# pylibftdi / doc / advanced_usage.rst

Three attributes of Device instances are documented which allow direct access to the underlying libftdi functionality.

1. fdll - this is a reference to the loaded libftdi library, loaded via ctypes. This should be used with the normal ctypes protocols.

2. ctx - this is a reference to the context of the current device context. It is managed as a raw ctypes byte-string, so can be modified if required at the byte-level using appropriate ctypes methods.

3. ftdi_fn - a convenience function wrapper, this is the preferred method for accessing library functions for a specific device instance. This is a function forwarder to the local fdll attribute, but also wraps the device context and passes it as the first argument. In this way, using device.ftdi_fn.ft_xyz is more like the D2XX driver provided by FTDI, in which the device context is passed in at initialisation time and then the client no longer needs to care about it. A call to:

>>> device.ftdi_fn.ft_xyz(1, 2, 3)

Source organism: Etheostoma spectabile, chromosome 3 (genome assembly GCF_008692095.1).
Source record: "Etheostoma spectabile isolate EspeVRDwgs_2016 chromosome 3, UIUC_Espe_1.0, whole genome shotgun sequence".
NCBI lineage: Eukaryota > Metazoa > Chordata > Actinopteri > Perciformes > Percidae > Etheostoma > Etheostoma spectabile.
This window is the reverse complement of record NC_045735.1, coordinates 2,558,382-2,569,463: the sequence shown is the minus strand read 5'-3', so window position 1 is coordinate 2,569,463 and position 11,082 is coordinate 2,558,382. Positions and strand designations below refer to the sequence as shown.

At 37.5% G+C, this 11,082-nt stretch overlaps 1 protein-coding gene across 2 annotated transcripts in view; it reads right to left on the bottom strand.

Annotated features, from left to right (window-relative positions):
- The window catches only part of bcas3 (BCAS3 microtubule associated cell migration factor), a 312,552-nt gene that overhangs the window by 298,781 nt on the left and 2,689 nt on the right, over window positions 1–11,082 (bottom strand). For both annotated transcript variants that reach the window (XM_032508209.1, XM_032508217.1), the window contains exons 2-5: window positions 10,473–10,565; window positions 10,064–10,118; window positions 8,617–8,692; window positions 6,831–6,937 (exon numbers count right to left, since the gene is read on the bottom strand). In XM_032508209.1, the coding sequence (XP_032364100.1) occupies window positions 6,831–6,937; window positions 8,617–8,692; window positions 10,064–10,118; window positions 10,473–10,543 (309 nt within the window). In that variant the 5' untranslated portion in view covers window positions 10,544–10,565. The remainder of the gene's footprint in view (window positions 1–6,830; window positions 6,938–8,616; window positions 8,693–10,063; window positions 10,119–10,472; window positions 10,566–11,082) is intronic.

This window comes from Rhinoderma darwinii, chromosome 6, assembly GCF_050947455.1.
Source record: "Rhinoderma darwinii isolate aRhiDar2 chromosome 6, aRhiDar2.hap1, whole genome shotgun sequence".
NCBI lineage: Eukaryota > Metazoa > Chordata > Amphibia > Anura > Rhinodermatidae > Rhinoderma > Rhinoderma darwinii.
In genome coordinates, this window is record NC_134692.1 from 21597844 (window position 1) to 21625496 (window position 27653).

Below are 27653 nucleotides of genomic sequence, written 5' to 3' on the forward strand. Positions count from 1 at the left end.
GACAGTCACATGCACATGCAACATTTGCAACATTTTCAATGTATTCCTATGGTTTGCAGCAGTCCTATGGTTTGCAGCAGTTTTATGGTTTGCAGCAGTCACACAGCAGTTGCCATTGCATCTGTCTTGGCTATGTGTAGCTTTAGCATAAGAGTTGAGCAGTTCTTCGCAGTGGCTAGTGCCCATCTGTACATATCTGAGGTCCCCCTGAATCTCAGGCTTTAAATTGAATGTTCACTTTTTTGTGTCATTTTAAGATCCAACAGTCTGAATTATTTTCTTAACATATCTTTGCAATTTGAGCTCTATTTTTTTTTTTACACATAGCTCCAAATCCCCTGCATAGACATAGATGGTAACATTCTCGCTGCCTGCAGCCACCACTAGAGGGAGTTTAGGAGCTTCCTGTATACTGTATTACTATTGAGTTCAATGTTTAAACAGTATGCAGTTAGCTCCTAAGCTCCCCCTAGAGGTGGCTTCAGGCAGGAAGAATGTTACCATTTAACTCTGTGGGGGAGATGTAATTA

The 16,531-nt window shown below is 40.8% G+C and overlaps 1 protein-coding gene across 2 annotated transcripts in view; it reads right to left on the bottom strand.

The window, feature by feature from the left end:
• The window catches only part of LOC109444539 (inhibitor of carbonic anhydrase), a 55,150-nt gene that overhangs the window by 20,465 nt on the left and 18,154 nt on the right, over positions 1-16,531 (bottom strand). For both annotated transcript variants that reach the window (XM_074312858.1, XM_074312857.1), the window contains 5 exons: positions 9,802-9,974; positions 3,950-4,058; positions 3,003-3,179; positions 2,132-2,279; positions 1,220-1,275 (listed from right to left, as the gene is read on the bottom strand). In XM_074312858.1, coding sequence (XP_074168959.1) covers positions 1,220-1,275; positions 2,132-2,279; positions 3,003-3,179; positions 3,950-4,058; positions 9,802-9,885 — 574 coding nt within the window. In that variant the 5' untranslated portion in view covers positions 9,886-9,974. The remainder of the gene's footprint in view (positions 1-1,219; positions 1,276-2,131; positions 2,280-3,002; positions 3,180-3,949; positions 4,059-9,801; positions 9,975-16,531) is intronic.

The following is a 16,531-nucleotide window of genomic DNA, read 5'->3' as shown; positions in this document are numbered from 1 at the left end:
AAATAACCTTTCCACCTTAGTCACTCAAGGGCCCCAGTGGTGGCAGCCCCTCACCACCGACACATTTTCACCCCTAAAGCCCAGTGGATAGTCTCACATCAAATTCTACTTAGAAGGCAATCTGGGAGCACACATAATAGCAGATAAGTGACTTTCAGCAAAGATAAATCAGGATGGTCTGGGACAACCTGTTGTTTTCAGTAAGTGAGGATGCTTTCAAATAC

is equivalent to the following:

>>> device.fdll.ft_xyz(ctypes.byref(device.ctx), 1, 2, 3)


but has the advantages of being shorter and not requiring ctypes to be in scope.

incorrect operations using any of these attributes of devices are liable to crash the Python interpreter

## Examples

The following example shows opening a device in serial mode, switching temporarily to bit-bang mode, then back to serial and writing a string. Why this would be wanted is anyone's guess ;-)

>>> from pylibftdi import Device
>>>
>>> with Device() as dev:
>>>    dev.ftdi_fn.ftdi_set_bitmode(1, 0x01)
>>>    dev.write('\x00\x01\x00')
>>>    dev.ftdi_fn.ftdi_set_bitmode(0, 0x00)
>>>    dev.write('Hello World!!!')


The libftdi documentation should be consulted in conjunction with the ctypes reference for guidance on using these features.